We will do all that we can to assist Patients First in achieving better outcomes for all, says Mike MacKenzie
It was my privilege to host the launch of Patients First Scotland at the Scottish Parliament on 27 November. My colleague Dave Thompson MSP, who had been due to host the event, was recovering from an operation and unable to do so. Such Parliamentary events are an opportunity for organisations and interest groups to engage with MSPs and to inform them of concerns.
We were pleased to have Alex Neil MSP, Scotland’s cabinet secretary for health, in attendance, even though his schedule only meant he could only stay for half an hour. There was a good attendance also from MSPs across the political spectrum.
“I doubt there was anyone in attendance who was not moved by the courage and integrity of Dr Holt”
We heard first from Dr Kim Holt, consultant paediatrician and chair of Patients First, who discussed the findings of her recent “Unheard Voices” research on whistleblowing and child protection. Dr Holt is uniquely qualified in this area, having herself been forced from her job after she and other staff members raised concerns with management about patient safety. Six months after she left, her worst fears were realised with the tragic death of Baby P. Four years later, Dr Holt was reinstated and entirely vindicated, receiving a full apology from her employers.
I doubt there was anyone in attendance who was not moved by the courage and integrity of Dr Holt. It is a mark of this integrity that she should use her time away from work to carry out this important research and to found Patients First to help and assist others who find themselves in a similar position.
Following a short question and answer session, we then heard from Jonathan Hazan, chief executive of Datix, on how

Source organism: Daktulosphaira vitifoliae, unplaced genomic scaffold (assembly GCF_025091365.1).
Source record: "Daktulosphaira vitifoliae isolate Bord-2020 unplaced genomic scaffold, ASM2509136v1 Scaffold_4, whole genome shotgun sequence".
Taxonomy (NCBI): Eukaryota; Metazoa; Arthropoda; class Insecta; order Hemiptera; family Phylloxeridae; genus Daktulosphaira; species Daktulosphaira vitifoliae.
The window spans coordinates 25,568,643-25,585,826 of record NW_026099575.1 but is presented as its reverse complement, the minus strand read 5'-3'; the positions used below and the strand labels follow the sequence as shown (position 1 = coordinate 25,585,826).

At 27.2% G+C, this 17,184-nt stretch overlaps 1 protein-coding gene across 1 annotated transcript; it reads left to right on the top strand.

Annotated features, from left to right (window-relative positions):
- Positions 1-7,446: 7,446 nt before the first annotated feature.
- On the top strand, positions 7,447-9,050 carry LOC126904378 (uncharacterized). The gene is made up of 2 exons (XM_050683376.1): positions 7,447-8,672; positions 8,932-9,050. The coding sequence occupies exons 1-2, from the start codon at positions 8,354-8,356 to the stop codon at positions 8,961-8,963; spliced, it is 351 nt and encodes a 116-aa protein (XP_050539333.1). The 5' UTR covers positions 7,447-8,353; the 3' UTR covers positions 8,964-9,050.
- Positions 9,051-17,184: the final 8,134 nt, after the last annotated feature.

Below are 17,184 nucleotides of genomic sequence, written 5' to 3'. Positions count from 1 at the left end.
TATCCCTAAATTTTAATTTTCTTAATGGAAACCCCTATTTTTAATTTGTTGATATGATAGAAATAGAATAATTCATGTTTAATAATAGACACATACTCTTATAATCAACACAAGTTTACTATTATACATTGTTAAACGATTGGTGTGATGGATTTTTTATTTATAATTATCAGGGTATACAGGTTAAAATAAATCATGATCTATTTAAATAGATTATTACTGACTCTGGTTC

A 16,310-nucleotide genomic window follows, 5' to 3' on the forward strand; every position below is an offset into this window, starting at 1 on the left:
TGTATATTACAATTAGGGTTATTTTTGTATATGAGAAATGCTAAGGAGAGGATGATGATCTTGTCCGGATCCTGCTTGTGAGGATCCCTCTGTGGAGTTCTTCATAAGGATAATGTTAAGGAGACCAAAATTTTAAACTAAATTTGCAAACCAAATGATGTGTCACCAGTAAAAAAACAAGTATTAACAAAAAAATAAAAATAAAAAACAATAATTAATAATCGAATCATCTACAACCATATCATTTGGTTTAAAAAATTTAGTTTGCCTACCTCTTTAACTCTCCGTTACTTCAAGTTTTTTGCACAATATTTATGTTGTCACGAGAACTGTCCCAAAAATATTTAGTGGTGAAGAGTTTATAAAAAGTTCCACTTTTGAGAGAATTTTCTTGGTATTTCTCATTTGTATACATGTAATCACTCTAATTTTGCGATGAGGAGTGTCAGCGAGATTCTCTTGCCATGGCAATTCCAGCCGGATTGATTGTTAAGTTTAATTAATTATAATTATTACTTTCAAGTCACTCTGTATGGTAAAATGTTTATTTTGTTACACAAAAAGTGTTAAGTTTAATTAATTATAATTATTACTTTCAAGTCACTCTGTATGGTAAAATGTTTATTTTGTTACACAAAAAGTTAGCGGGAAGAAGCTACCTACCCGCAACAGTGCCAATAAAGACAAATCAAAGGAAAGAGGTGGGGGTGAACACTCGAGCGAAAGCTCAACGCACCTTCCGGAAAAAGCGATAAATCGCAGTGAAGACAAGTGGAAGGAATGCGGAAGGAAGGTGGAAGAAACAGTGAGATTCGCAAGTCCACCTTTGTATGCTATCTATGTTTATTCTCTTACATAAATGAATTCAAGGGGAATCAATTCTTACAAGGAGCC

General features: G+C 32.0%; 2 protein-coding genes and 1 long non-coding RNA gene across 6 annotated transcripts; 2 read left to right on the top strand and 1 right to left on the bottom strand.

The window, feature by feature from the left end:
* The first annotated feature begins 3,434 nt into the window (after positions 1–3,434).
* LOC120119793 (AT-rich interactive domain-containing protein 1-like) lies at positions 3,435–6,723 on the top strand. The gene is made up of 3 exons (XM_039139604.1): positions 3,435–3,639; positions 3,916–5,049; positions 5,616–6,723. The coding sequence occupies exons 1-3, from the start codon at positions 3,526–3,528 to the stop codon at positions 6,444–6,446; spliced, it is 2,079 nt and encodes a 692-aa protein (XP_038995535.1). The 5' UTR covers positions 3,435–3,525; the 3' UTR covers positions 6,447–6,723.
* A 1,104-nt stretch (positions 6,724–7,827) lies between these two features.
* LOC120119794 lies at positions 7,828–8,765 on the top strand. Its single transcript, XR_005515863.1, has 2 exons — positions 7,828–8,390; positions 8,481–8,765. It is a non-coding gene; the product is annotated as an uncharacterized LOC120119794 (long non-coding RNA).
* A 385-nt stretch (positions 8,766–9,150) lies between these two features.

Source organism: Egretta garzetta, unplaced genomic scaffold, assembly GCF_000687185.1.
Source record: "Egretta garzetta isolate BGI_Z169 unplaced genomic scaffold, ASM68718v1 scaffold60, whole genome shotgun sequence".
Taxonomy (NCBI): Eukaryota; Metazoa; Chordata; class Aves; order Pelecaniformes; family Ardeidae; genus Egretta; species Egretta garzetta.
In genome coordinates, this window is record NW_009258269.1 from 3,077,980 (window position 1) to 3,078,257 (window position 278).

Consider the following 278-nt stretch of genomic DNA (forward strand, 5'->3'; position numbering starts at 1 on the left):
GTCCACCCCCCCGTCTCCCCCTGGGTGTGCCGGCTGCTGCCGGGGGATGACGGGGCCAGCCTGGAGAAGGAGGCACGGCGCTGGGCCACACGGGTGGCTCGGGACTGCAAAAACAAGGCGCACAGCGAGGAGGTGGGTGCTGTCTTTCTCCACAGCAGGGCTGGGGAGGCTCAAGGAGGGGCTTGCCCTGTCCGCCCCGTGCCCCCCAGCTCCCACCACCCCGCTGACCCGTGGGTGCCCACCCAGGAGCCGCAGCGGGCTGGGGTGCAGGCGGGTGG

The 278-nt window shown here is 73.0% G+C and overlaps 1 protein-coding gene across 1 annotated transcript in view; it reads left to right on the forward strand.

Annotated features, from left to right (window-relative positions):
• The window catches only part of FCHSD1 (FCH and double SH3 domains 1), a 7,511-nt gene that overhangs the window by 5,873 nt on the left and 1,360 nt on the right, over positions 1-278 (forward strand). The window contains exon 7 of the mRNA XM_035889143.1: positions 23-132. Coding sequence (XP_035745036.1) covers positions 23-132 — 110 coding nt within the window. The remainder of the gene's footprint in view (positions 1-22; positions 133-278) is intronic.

his company’s software helps in building a culture and practice that drives excellence in patient safety. Mr Hazan outlined how, by building in a “without blame” reporting and recording system, analysis and interrogation of data can help pinpoint patient safety concerns and alert managers when resources or systems are not aligned to prevent problems and poor practice occurring. He illustrated this by drawing on case studies on the use of his company’s software from Canada and elsewhere showing how this could lead to significant improvements in quality of care.
A final question and answer session followed and we heard from several attendees who gave accounts of their experiences when they had raised concerns about patient care with management.
Often at these events, the informal conversations and networking that take place are as valuable as the more formal proceedings. I spoke with a number of people who had raised concerns, including staff nurse Annie Norman who has recently returned to work after a harrowing three years and who was full of praise for the support offered by some professional colleagues and by Dr Holt.
I am very grateful to those who attended this event and gave us the benefit of their experiences. There is no doubt in my mind that the concerns expressed are driven by that highest of moral purposes - a concern for others. I am gratified that our health secretary took the time to attend and I know that myself and colleagues will do all that we can to assist Patients First in achieving better outcomes for all concerned.
● Nursing Times’ Speak Out Safely (SOS) campaign aims to encourage NHS organisations and independent healthcare providers to develop cultures that are honest and transparent, to encourage staff to raise the alarm when they see poor practice, and to protect them when they do so. See nursingtimes.net/sos
Mike MacKenzie is MSP Highlands and Islands, Scottish National Party